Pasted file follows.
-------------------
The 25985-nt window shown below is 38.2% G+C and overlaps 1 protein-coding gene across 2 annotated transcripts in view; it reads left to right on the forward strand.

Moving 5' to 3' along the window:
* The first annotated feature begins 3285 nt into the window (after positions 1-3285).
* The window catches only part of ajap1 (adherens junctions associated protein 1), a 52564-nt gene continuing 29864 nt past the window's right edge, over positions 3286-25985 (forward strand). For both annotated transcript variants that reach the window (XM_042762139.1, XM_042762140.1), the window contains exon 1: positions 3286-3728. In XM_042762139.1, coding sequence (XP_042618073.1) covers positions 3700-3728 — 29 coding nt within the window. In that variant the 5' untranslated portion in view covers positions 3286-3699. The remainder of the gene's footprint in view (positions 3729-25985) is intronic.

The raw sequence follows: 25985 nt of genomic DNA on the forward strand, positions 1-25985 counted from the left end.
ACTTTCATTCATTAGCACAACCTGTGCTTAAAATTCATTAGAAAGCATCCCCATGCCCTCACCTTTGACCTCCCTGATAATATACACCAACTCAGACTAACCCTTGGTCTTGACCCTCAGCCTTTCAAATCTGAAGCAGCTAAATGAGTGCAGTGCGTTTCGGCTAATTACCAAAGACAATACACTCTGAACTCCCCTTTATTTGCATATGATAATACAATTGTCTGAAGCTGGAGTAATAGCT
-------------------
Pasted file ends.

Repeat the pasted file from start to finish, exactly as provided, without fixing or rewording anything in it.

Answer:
The 25985-nt window shown below is 38.2% G+C and overlaps 1 protein-coding gene across 2 annotated transcripts in view; it reads left to right on the forward strand.

Moving 5' to 3' along the window:
* The first annotated feature begins 3285 nt into the window (after positions 1-3285).
* The window catches only part of ajap1 (adherens junctions associated protein 1), a 52564-nt gene continuing 29864 nt past the window's right edge, over positions 3286-25985 (forward strand). For both annotated transcript variants that reach the window (XM_042762139.1, XM_042762140.1), the window contains exon 1: positions 3286-3728. In XM_042762139.1, coding sequence (XP_042618073.1) covers positions 3700-3728 — 29 coding nt within the window. In that variant the 5' untranslated portion in view covers positions 3286-3699. The remainder of the gene's footprint in view (positions 3729-25985) is intronic.

The raw sequence follows: 25985 nt of genomic DNA on the forward strand, positions 1-25985 counted from the left end.
ACTTTCATTCATTAGCACAACCTGTGCTTAAAATTCATTAGAAAGCATCCCCATGCCCTCACCTTTGACCTCCCTGATAATATACACCAACTCAGACTAACCCTTGGTCTTGACCCTCAGCCTTTCAAATCTGAAGCAGCTAAATGAGTGCAGTGCGTTTCGGCTAATTACCAAAGACAATACACTCTGAACTCCCCTTTATTTGCATATGATAATACAATTGTCTGAAGCTGGAGTAATAGCT